Writers think about structure, a lot. They don’t necessarily tell that to their readers. That’s because writers often want their readers to focus on what’s been written, rather than how it’s been organised. But yes, there are loads of texts where writers play with structures and want the reader to notice. But even then they don’t always tell the reader what they are doing. They show, rather than tell all.
However, academic writers are in the business of explaining what they/we do. We generally signpost what we’re going to say, as well as the order in which we will present our information and argument. Unlike the novelist, we often give away our end point at the very beginning. No surprise twist for us. But we may still do some structuring of our text that we don’t make explicit.
Yet here’s the thing. Even when we haven’t pointed out what structure we are using to organise our “stuff’, what it is and why it’s the way it is, academic readers often “feel” the presence of structure. Or perhaps it’s more accurate to say that readers notice the absence of structures, and/or when we shift the logics of one structure to another mid-stream, without saying anything.
Academic writers have a load of common structures to call on to sequence and order material and ideas. These common modes of organisation can be used in small bite sized morsels, for tables and graphs and paragraphs, as well as in larger chunks of writing about literatures, methods and results.
It really is helpful to understand the most common ways to structure academic writing. When we know what the options are, we can consciously choose the way we want our readers to encounter our material and to engage with the case we are making. So academic writers are, like any other writers, choosers. Choosers from a range of possible structures.
Here are some of the most common structures used in academic writing:
Pyramid structure related to specificity
- Abstract to concrete, and concrete to abstract
- General to specific, and specific to general
- Wider context (big picture) to specific local instance, and the reverse, specific to general
Pyramid structure related to complexity
- Simple to complex (not so often the reverse, but never say never)
- Easy to difficult (not so often the reverse)
Linear structure related to scale, number and size
- Few to many, or many to few
- Lowest to highest, or highest to lowest
- Small to big, or big to small
- Wide to narrow, or narrow to wide
Linear structure related to familiarity
- Known to unknown (rarely unknown to known)
- Open-ended to fixed, or fixed to open-ended
Linear structure related to chronology
- Newest to oldest, or oldest to newest
Structure related to function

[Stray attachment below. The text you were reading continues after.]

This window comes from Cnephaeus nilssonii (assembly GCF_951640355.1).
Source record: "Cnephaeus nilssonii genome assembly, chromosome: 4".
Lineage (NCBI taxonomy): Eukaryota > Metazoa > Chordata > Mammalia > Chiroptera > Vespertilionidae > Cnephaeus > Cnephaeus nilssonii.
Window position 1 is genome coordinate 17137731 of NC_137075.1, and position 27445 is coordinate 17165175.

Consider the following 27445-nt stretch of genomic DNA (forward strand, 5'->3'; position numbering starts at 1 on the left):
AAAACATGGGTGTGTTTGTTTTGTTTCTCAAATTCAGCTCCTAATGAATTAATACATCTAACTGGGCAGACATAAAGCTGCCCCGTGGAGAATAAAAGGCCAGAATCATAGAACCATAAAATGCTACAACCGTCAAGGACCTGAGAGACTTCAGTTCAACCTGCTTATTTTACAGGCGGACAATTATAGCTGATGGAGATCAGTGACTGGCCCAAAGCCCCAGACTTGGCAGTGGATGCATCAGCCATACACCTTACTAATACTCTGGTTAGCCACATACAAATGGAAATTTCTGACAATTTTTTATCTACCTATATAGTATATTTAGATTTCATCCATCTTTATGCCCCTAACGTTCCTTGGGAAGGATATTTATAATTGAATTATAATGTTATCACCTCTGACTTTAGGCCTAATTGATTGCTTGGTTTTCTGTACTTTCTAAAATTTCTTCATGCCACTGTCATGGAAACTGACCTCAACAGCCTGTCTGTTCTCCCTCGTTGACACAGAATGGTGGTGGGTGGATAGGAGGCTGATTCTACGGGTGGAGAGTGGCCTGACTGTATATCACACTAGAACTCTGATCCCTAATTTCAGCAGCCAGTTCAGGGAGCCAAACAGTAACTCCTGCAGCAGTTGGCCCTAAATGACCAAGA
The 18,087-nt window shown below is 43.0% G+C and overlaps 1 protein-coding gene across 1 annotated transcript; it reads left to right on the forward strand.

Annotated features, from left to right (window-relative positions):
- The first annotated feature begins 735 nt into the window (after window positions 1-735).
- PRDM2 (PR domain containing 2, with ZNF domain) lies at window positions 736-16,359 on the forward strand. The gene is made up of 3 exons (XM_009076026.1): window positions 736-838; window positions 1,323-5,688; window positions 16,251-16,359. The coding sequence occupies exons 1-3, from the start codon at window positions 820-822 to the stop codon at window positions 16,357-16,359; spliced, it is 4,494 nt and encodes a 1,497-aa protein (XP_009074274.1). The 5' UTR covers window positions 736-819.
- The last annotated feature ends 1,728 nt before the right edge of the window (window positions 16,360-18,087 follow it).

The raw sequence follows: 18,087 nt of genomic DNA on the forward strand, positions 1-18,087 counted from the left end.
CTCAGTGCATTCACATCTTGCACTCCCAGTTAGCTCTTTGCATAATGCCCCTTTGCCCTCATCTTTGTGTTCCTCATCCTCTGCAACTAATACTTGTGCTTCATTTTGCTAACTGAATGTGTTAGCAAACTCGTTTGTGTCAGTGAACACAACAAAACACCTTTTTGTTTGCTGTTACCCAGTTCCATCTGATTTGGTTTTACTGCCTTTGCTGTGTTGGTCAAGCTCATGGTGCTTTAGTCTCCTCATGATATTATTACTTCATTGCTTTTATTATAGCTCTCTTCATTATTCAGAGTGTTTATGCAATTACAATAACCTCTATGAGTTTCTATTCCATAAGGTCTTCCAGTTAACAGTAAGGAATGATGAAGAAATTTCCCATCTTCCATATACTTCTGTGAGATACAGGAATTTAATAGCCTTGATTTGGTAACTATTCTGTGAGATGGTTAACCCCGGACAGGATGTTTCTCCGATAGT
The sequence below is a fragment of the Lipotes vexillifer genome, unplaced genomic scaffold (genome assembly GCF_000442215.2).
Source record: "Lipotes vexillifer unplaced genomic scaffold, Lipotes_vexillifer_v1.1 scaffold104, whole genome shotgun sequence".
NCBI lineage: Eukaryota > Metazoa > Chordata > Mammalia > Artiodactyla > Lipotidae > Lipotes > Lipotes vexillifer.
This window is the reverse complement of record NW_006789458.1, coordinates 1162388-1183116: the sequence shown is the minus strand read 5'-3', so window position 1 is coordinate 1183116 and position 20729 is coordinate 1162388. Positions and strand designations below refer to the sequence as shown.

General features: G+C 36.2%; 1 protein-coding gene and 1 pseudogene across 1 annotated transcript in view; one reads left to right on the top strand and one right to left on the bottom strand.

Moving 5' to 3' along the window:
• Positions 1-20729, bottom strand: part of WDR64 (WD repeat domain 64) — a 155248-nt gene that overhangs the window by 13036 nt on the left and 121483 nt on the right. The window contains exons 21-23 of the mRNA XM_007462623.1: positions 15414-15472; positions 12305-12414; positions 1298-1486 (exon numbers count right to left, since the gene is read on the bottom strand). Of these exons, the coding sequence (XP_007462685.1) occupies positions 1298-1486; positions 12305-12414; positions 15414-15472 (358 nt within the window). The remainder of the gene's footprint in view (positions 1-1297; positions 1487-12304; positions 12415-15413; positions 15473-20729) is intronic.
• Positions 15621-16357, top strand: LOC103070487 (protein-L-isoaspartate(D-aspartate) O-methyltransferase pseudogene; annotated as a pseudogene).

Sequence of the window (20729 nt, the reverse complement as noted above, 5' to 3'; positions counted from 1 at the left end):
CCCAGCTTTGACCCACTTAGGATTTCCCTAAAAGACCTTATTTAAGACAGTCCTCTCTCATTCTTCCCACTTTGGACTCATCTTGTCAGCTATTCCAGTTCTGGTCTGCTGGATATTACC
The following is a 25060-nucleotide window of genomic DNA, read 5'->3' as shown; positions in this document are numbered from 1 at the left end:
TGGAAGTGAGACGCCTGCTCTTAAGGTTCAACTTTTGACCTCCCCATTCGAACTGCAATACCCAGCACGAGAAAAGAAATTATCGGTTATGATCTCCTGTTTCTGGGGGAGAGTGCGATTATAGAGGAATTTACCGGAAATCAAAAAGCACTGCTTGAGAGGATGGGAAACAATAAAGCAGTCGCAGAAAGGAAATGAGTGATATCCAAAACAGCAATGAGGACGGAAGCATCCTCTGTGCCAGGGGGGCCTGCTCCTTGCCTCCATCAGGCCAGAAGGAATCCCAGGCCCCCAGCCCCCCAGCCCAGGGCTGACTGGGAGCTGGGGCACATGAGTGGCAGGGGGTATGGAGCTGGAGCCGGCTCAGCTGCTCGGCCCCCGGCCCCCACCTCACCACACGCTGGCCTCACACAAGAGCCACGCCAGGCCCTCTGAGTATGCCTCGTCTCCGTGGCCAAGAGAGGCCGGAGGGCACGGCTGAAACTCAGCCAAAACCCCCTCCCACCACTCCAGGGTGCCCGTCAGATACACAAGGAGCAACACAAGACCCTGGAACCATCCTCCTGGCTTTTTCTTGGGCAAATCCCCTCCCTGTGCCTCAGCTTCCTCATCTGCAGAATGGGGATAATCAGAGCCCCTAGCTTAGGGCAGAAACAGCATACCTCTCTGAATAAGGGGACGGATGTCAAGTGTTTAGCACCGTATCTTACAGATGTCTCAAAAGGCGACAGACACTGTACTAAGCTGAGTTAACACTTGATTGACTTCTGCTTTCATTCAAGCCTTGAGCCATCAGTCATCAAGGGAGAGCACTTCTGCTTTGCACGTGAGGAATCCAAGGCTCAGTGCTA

- Compare and contrast
- Point and counter point
- Call and response
- Evidence and interpretation
This is not an exhaustive list mind you. Just the structures you’ll see a lot.
These structures may also be combined. The text may not be a simple this to that. It is more a case of this to that, and then back to this again. For instance, a very common way to think about a paragraph is to see it as beginning with a sentence about something quite general, then it moves to specifics than moves back out again to something more general. The last general paragraph sentence leads onto the next paragraph general opener. This cotton reel structure will be and feel familiar to readers. A lot of academic articles work the same way, with the introduction beginning out wide with context/background then narrowing to specifics. The conclusion moves back out again.
Understanding structure matters. Knowing your structural options can help you when you want to knock some shape into those pages of brain dump you produced during a timed rewriting session. And one of the things to look for when revising is the consistency of structures. If, for example, your tables are a mix of high to low and low to high, this is likely to be confusing for the reader. If the axes on graphs are ordered inconsistently, it’s harder for readers to easily grasp the information because they are constantly adjusting to how it is presented. Getting to grips with structure means keeping your reader in mind.
You can build your understandings of structure by looking for the ways in which other academic writers have structured their text. When you see a table for instance, ask yourself – How has this table been structured? Is this the only way the information might have been presented? What are the advantages of this structure? What are the downsides? Is there a better alternative? When you recognise a structure, let’s say a chronological discussion of events, ask yourself – What is the advantage of a timeline approach? What might it make more difficult to establish? (A chronology tends to be descriptive, so look for the presence or absence of argument).
A caveat before I’m done. If we are thinking about how to structure a thesis or a set of results chapters we might use themes or the moves in an argument as the basis of the sequencing and chunkings of stuff. There are a range of narrative structures that can be adapted for academic purposes too. We can also organise big book writing around artefacts and/or specific texts. However, chances are that within the broader structural decisions about text, there will still be a load of other, smaller choices to be made about how to order and present discrete pieces of information.
Structuring academic writing is not about applying a template or a format, but is about writerly choices. Even if your writing is framed by conventions and genres, there are always choices to be made. Keeping your reader in mind is a key to making good structural decisions.